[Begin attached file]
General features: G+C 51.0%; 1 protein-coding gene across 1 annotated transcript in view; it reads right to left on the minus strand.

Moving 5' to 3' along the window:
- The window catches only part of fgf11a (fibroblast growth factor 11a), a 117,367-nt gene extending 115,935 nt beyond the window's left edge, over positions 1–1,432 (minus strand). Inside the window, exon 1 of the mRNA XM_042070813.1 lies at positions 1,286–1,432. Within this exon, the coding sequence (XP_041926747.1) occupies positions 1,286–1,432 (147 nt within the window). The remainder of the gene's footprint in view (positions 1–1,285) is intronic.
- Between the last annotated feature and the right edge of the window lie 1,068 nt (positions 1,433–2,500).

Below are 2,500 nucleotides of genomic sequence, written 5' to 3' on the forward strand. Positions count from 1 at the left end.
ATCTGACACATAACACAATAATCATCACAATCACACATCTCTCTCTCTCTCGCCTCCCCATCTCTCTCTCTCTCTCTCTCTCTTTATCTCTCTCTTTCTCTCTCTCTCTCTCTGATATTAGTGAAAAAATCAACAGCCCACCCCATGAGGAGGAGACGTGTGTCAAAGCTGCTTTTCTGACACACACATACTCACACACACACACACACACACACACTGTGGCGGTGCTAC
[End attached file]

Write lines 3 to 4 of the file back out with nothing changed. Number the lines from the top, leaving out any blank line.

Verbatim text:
- The window catches only part of fgf11a (fibroblast growth factor 11a), a 117,367-nt gene extending 115,935 nt beyond the window's left edge, over positions 1–1,432 (minus strand). Inside the window, exon 1 of the mRNA XM_042070813.1 lies at positions 1,286–1,432. Within this exon, the coding sequence (XP_041926747.1) occupies positions 1,286–1,432 (147 nt within the window). The remainder of the gene's footprint in view (positions 1–1,285) is intronic.
- Between the last annotated feature and the right edge of the window lie 1,068 nt (positions 1,433–2,500).